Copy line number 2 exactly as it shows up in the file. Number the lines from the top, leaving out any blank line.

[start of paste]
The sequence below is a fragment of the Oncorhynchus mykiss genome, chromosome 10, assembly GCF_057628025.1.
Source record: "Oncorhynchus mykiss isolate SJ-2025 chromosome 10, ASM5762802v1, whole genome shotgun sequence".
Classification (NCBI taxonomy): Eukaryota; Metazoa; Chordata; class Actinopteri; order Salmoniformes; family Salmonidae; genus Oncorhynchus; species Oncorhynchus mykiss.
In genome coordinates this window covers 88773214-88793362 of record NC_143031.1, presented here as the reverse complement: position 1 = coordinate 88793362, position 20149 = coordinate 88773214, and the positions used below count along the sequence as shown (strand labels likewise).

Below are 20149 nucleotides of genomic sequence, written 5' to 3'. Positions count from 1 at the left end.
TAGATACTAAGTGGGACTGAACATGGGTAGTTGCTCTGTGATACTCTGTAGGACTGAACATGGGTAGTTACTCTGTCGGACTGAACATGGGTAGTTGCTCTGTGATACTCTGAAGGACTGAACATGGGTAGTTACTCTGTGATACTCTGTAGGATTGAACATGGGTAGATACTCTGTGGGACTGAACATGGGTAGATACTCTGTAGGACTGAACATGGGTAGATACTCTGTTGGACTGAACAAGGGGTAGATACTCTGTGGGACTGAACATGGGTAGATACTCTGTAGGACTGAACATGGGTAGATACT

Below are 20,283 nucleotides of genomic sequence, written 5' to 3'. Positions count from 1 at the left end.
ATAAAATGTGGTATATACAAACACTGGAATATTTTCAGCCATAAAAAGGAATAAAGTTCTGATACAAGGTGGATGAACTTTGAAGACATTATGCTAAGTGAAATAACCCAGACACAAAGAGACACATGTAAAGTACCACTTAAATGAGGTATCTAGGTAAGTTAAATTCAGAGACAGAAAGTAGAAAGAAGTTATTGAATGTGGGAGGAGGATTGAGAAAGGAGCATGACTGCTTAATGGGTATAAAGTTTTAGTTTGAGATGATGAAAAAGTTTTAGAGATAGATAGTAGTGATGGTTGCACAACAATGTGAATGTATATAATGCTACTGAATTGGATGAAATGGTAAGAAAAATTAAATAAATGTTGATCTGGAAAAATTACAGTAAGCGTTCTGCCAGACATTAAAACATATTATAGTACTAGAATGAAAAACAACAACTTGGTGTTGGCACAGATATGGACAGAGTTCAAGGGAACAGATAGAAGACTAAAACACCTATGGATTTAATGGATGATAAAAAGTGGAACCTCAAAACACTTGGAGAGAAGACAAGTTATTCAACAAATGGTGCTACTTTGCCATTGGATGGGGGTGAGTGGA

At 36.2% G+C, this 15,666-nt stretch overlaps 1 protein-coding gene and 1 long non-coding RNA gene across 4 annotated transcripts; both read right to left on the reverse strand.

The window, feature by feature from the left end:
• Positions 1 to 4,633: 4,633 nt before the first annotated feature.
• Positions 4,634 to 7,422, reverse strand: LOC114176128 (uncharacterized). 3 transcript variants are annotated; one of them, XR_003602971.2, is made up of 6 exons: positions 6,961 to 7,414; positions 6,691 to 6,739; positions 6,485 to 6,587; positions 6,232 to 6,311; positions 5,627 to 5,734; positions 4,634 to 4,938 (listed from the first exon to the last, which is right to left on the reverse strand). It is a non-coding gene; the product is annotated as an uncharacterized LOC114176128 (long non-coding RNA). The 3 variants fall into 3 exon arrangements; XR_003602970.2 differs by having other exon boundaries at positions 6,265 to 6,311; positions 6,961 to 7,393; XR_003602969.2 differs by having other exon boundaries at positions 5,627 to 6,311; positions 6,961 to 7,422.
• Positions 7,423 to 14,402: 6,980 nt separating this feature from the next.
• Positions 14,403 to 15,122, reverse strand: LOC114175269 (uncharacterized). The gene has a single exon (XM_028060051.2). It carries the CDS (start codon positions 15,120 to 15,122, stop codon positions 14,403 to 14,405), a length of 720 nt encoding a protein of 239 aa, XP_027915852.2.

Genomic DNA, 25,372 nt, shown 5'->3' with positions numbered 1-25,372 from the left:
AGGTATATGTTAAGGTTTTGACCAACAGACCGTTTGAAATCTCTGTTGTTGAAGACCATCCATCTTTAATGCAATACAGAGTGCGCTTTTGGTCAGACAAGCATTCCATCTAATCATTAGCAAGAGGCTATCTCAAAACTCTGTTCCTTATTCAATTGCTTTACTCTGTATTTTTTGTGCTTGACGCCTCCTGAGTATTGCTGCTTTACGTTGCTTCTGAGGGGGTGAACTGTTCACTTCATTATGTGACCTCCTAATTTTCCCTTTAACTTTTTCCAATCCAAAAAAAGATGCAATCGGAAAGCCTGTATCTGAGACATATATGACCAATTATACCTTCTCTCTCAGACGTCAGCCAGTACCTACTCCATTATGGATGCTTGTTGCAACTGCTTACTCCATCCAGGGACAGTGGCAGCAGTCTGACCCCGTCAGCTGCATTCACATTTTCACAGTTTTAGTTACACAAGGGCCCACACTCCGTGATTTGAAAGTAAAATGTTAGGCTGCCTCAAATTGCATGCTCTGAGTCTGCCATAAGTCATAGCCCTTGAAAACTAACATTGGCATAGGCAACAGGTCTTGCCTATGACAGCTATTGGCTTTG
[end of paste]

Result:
Source record: "Oncorhynchus mykiss isolate SJ-2025 chromosome 10, ASM5762802v1, whole genome shotgun sequence".